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   Chapter 18 No.18

The Good Time Coming By T. S. Arthur Characters: 12223

Updated: 2017-11-29 00:05

ALL doubt in regard to the presence of Mr. Lyon in the neighborhood, as affirmed by Mr. Lamar and others, had, as we have seen, passed from the mind of Markland. He was entirely satisfied that the individual seen by these men was Mr. Willet. But since the refusal of Brainard, regarded as one of the shrewdest men in the city, to enter into a speculation to him so full of promise, he did not feel altogether easy in mind. He had spoken more from impulse than sound judgment, when he declared it to be his purpose to risk forty thousand dollars in the scheme, instead of twenty thousand. A cooler state left room for doubts. What did he really know of Mr. Lyon, on whose discretion, as an agent, so much would depend? The question intruded itself, like an unwelcome guest; and his effort to answer it to his own satisfaction was in vain. Had he been in possession of his daughter's secret, all would have been plain before him. Not for an instant would he have hesitated about keeping faith with a man who could so deceive him.

"I must see Mr. Fenwick again," he said, in his perplexity, after leaving the office of Mr. Brainard.

"Forty thousand dollars is a large sum to invest; and I shall have to sell some of my best property to raise it property yearly increasing in value. Twenty thousand I could have managed by parting with stocks. What folly in Brainard! I'm sadly out with him. Yes, I must see Mr. Fenwick immediately."

In the next train that left for New York, Mr. Markland was a passenger. A hurried note, received by his family that evening, announced the fact of his journey, and threw a deeper shadow on the heart of his troubled wife.

Vainly had Mrs. Markland striven to gain the unreserved confidence of Fanny. The daughter's lips were sealed. Pressing importunity plainly wrought something akin to estrangement; and so, with tears in her eyes and anguish in her heart, the mother turned from her pale-faced child, and left her alone. An hour after being surprised by her mother at the Fountain Grove, Fanny glided into her own room, and turned the key. The letter of Mr. Lyon was still in her bosom, and now, with eager hands, she drew it forth, and read to the end-

-"Beloved one! How often have I blessed the kind Providence that led me into your presence. How strange are these things! For years I have moved amid a blaze of beauty, and coldly turned away from a thousand glittering attractions. But, when my eyes first saw you, there was a pause in my heart's pulsations. I felt that my soul's companion was discovered to me; that, henceforth, my life and yours were to blend. Ah, dear one! wonder not that, from a hasty impulse, I decided to return and see your father. I fear, now, that the cause most strongly influencing me was the desire to look upon your face and feel the thrilling touch of your hand once more. Perhaps it is well he was absent, for I am not so sure that his cooler judgment would have seen sufficient cause for the act. All is going on now just as he, and I, and all concerned, could wish; and not for the world would I have him know, at present, our secret. Stolen waters, they say, are sweet. I know not. But that brief, stolen interview at the fountain, was full of sweetness to me. You looked the very Naiad of the place-pure, spiritual, the embodiment of all things lovely. Forgive this warmth of feeling. I would not wound the instinctive delicacy of a heart like yours. Only believe me sincere. Will you not write to me? Direct your letters, under cover, to D. C. L., Baltimore P. O., and they will be immediately forwarded. I will write you weekly. The same hand that conveys this, will see that my letters reach you. Farewell, beloved one!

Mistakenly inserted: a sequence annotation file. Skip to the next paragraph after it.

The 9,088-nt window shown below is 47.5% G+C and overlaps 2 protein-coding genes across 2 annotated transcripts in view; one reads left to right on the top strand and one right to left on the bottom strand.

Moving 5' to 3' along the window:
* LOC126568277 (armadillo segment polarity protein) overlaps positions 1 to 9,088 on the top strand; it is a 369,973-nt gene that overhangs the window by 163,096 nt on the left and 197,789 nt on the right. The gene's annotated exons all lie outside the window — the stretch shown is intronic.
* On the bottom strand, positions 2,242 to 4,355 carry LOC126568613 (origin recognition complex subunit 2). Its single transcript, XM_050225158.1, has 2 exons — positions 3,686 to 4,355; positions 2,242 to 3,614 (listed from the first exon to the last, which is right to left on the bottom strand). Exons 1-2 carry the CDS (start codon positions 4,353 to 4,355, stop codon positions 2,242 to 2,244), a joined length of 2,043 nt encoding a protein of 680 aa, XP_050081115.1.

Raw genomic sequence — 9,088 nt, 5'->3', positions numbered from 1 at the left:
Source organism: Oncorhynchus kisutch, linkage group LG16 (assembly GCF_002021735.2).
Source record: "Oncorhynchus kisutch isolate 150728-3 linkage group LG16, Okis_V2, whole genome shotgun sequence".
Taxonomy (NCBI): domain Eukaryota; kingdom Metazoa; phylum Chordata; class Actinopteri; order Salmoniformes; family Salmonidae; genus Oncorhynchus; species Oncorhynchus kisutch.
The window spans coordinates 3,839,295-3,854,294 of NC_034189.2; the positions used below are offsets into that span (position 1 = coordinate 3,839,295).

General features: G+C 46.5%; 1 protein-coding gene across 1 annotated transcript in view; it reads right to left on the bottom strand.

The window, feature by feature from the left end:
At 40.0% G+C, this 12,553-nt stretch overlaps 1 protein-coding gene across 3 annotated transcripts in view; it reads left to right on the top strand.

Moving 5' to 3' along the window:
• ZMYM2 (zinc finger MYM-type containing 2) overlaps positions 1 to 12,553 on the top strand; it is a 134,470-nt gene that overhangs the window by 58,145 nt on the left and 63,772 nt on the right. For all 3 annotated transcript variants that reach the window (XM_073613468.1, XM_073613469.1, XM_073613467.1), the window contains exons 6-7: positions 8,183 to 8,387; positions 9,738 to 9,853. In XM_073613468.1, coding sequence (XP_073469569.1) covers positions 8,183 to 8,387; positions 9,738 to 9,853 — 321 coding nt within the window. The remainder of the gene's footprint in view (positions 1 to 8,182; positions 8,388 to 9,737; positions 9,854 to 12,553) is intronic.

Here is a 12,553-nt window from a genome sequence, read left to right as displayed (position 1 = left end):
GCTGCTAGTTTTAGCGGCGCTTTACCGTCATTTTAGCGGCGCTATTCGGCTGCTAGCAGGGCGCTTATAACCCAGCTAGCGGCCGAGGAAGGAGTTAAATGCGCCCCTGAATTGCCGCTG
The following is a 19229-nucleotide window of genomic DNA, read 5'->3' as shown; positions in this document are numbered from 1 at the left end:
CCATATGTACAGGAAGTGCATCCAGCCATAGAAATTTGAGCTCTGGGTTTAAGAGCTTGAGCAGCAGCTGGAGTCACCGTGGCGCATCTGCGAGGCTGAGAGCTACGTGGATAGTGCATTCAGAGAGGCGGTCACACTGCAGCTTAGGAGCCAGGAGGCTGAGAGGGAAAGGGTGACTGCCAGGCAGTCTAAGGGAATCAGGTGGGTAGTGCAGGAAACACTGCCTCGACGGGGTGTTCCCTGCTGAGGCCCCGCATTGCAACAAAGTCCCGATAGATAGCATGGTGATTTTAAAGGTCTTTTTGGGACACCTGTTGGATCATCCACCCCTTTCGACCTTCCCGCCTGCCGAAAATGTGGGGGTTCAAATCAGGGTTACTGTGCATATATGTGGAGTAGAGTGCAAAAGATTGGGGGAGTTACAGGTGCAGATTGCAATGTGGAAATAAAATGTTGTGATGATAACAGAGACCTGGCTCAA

Five times did Fanny attempt to answer this, and as often were her letters destroyed by her own hands. Her sixth, if not more to her own satisfaction, she sealed, and subscribed as directed. It read thus:

"MR. LEE LYON:-MY DEAR SIR-Your unexpected visit, and equally unexpected letter, have bewildered and distressed me. You enjoin a continued silence in regard to your return from the South. Oh, sir! remove that injunction as quickly as possible; for every hour that it remains, increases my unhappiness. You have separated between me and my good mother,-you are holding me back from throwing myself on her bosom, and letting her see every thought of my soul. I cannot very long endure the present. Why not at once write to my father, and explain all to him? He must know that you came back, and the sooner, it seems to me, will be the better. If I do not betray the fact, waking, I shall surely do it in my sleep; for I think of it all the time. Mother surprised me while reading your letter. I am afraid she saw it in my hand. She importuned me to give her my full confidence; and to refuse was one of the hardest trials of my life. I feel that I am changing under this new, painful experience. The ordeal is too fiery. If it continues much longer, I shall cease to be what I was when you were here; and you will find me, on your return, so changed as to be no longer worthy of your love. Oh, sir! pity the child you have awakened from a peaceful, happy dream, into a real life of mingled pain and joy. From the cup you have placed to my lips, I drink with an eager thirst. The draught is delicious to the taste, but it intoxicates-nay, maddens me!

"Write back to me at once, dear Mr. Lyon! I shall count the minutes as hours, until your letter comes. Let the first words be-'Tell all to your mother.' If you cannot write this, we must be as strangers, for I will not bind myself to a man who would make me untrue to my parents. You say that you love me. Love seeks another's happiness. If you really love me, seek my happiness.


Many times did Fanny read over this letter before resolving to send it. Far, very far, was it from satisfying her. She feared that it was too cold-too repellant-too imperative. But it gave the true alternative. She was not yet ready to abandon father and mother for one who had thrown a spell over her heart almost as strong as the